After he says "I'm calling it. I'm calling it," he turns on the vehicle and drives home.

Now in this context, though there are many possible meanings for "I'm calling it," he does mean, "I'm calling the experiment," or that he's done.


We use "call" quite heavily in English as you can see below, I think in this case the correct idiom would be "I'm calling it off" rather than "I'm calling it a day". To "call it a day" implies that the job is complete, "to call it off" suggests that it's a failure and needs to be aborted or cancelled. You could also just "call an end to it" or "call time on it" which are fairly neutral, or "call it quits" which basically implies giving up. In any of these cases he's saying in a short phrase that the decision to stop is his to take and that he's taking it.


call noun (DECISION)
informal a ​decision: It was a ​tough call, but ​eventually I ​decided to give up my ​job. More ​investment? That's got to be ​your call - you're the one that's ​paying!


Both of the above answers are right, in a way. The beginning of the definition chain seems to be when you flip a coin to make a decision, one person has to call out their prediction, and if their prediction is right, the matter is decided in their favor. A call is therefore a prediction.

If you can game the prediction in some way, and know that one call is more likely than another, then there can be better and worse calls to make. This is why when, in a game of strategy, a player makes a move expecting the other player to make a certain move, but the other player makes a different move, it can be said to be a bad call. He predicted wrongly, and then made an incorrect move based on that prediction. In cases like this, making a call becomes making a decision, and that became one of the definitions of "calling it".

This seems to be the making a decision definition, maybe influenced by "cry mercy" because he can't bear the situation anymore.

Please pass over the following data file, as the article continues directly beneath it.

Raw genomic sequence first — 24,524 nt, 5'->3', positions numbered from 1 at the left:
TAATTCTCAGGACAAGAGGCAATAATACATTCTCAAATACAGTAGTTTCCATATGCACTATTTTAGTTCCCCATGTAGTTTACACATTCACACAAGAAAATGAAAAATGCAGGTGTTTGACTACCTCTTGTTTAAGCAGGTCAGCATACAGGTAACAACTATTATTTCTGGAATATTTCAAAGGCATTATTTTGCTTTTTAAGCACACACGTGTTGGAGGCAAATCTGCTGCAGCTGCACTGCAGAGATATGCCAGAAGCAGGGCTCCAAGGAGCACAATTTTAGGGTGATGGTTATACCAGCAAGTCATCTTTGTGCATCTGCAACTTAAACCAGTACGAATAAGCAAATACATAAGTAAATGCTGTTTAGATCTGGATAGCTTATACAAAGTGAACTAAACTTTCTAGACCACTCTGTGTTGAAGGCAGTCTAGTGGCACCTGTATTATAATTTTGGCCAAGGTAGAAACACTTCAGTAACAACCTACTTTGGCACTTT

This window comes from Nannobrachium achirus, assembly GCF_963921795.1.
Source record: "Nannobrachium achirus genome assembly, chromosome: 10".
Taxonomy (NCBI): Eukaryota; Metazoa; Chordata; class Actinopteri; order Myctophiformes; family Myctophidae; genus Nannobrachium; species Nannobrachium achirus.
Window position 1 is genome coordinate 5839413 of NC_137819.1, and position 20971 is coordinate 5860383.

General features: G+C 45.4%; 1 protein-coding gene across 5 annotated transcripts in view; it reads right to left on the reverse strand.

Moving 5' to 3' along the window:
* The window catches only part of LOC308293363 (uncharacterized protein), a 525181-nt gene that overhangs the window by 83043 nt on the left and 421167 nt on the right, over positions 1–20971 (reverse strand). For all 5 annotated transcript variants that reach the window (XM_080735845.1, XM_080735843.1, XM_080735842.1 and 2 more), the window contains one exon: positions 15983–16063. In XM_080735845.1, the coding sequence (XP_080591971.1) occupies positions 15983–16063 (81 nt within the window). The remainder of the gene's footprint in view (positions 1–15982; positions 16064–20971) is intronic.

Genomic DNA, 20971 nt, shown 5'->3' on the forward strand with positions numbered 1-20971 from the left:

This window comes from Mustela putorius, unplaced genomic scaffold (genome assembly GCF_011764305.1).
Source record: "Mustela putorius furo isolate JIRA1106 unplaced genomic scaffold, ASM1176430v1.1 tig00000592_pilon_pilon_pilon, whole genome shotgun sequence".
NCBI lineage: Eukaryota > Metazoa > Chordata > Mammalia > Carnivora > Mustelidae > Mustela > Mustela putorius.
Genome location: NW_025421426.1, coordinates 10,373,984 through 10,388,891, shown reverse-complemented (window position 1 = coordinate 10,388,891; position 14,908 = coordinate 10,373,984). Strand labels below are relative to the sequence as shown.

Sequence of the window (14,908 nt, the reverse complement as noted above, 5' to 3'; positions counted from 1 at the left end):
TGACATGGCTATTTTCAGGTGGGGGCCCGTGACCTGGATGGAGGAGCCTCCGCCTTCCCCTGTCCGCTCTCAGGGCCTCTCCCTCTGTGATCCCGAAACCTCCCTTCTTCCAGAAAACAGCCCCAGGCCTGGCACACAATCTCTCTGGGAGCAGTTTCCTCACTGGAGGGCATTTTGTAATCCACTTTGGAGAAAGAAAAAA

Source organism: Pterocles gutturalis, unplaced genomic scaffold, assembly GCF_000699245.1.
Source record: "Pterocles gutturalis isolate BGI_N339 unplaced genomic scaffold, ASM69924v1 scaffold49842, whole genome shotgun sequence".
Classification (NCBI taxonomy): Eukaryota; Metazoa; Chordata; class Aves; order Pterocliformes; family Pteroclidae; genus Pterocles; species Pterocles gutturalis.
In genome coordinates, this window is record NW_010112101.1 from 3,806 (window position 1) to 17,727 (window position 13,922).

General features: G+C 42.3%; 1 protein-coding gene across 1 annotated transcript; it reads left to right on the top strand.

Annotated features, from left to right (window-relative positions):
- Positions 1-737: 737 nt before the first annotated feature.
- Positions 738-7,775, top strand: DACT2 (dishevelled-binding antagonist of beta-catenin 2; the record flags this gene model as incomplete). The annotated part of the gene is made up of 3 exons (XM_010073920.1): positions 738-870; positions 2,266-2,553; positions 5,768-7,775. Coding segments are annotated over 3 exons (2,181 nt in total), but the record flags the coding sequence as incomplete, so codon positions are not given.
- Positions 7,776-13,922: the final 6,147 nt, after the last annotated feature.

It basically means you're ending the debate and coming to a decision on something, and moving forward with that decision & whatever subsequent actions (or repercussions) that follow from it. It's something that generally comes up when someone is hemming & hawing or weighing a decision, with a 3rd party person saying "we're out of time, let's just call it" - because a decision has to be made one way or the other, and often other people then need to move forward with the specifics of whatever the decision entails. In this specific instance, he's weighing the pro's & con's of using the heater. I haven't seen the movie but based on his comment about "my balls are frozen", I would assume that his "call" or decision is to use the heater, even though he will "burn through half his battery every day". He's decided to "call it" and use the heater, and then live with the outcome (potential problems) of whatever may happen as a result of it.

There is another usage of the term, when someone says "I'm calling it right now" or "you watch, I'm calling it" - this is making a prediction about something and you're going on record announcing it. This is not the usage Matt Damon was using in the excerpted quote.


Also: "Call it quits" - to end an activity